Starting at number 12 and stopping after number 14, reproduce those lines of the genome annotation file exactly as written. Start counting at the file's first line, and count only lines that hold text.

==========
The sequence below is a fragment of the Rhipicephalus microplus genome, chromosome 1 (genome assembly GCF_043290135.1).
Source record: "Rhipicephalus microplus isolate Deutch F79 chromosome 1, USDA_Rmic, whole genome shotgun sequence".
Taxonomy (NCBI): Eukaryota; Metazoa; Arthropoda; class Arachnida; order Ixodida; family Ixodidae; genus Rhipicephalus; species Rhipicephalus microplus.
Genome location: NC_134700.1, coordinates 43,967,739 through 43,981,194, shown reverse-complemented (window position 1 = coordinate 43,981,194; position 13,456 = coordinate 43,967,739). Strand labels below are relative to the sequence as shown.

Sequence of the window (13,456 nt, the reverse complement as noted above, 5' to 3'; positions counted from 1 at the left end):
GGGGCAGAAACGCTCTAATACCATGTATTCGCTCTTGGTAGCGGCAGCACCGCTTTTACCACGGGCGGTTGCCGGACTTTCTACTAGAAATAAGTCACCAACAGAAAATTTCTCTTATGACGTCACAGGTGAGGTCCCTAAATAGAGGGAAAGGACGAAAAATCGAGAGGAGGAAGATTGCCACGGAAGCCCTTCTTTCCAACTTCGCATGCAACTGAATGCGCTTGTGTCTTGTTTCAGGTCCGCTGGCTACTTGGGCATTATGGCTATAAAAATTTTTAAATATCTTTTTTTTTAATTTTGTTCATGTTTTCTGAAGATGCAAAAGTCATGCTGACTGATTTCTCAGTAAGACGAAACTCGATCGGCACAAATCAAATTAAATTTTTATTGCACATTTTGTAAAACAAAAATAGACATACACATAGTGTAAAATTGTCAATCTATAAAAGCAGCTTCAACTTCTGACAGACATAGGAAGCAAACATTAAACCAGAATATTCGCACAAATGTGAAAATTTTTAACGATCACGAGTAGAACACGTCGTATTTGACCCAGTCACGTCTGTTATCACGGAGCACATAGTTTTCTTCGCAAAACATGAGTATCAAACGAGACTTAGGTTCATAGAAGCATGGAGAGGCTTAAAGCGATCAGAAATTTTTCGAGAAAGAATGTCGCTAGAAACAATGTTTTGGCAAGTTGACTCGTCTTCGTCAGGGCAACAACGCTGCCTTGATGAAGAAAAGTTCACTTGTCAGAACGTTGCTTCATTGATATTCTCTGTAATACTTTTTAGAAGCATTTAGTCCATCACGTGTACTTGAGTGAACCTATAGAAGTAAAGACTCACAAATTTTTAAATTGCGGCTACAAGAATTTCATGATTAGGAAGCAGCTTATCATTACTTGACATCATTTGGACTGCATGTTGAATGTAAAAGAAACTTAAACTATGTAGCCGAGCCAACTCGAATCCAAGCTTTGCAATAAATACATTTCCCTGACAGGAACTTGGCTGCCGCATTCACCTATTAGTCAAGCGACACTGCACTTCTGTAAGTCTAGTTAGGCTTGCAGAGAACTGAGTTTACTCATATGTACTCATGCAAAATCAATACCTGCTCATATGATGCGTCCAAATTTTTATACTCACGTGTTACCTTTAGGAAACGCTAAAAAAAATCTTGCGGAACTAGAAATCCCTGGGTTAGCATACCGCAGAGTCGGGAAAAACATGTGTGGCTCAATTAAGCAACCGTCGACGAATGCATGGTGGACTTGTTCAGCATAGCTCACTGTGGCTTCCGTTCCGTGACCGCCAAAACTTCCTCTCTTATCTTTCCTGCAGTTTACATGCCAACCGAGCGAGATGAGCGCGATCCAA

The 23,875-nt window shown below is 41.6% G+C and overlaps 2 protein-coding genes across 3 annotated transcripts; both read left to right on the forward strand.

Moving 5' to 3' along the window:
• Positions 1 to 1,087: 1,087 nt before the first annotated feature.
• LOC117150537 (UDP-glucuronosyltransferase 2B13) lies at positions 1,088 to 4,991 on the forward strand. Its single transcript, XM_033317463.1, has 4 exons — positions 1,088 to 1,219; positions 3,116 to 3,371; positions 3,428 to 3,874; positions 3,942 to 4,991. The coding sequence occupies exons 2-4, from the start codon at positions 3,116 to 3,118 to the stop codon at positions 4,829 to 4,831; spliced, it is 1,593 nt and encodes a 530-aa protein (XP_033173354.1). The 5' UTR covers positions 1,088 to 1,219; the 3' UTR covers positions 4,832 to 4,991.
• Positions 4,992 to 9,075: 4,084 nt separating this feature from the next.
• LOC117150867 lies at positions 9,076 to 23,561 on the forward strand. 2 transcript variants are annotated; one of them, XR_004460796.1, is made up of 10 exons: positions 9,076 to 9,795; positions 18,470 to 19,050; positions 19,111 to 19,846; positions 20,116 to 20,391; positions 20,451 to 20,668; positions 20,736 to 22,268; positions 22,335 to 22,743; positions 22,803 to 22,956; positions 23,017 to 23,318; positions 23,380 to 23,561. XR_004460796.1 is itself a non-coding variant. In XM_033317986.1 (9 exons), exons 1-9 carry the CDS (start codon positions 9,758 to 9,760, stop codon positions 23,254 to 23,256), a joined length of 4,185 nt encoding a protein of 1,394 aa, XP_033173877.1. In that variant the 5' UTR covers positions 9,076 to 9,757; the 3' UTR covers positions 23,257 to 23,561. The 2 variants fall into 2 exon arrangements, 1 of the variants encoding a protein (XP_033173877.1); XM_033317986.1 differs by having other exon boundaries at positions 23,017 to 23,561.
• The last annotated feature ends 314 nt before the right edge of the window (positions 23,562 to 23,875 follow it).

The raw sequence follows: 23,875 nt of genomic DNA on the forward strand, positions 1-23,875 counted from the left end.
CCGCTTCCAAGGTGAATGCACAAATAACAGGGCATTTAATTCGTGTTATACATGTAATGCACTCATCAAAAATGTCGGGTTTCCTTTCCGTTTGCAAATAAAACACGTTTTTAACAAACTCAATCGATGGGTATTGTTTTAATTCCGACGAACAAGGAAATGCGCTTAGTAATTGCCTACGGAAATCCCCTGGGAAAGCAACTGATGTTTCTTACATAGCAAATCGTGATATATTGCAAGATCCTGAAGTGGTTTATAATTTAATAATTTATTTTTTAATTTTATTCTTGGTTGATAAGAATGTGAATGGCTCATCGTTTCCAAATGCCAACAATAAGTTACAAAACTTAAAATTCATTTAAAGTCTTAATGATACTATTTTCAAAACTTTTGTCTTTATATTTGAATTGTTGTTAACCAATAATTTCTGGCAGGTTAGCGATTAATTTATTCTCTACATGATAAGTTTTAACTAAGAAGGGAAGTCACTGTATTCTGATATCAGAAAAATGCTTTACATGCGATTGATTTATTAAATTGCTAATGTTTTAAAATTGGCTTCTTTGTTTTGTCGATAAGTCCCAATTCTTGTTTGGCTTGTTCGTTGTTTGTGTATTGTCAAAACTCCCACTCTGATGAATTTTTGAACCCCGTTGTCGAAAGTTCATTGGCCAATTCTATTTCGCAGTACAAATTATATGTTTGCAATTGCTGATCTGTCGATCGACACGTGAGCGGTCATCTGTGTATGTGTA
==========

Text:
• LOC117150867 lies at positions 9,076 to 23,561 on the forward strand. 2 transcript variants are annotated; one of them, XR_004460796.1, is made up of 10 exons: positions 9,076 to 9,795; positions 18,470 to 19,050; positions 19,111 to 19,846; positions 20,116 to 20,391; positions 20,451 to 20,668; positions 20,736 to 22,268; positions 22,335 to 22,743; positions 22,803 to 22,956; positions 23,017 to 23,318; positions 23,380 to 23,561. XR_004460796.1 is itself a non-coding variant. In XM_033317986.1 (9 exons), exons 1-9 carry the CDS (start codon positions 9,758 to 9,760, stop codon positions 23,254 to 23,256), a joined length of 4,185 nt encoding a protein of 1,394 aa, XP_033173877.1. In that variant the 5' UTR covers positions 9,076 to 9,757; the 3' UTR covers positions 23,257 to 23,561. The 2 variants fall into 2 exon arrangements, 1 of the variants encoding a protein (XP_033173877.1); XM_033317986.1 differs by having other exon boundaries at positions 23,017 to 23,561.
• The last annotated feature ends 314 nt before the right edge of the window (positions 23,562 to 23,875 follow it).

The raw sequence follows: 23,875 nt of genomic DNA on the forward strand, positions 1-23,875 counted from the left end.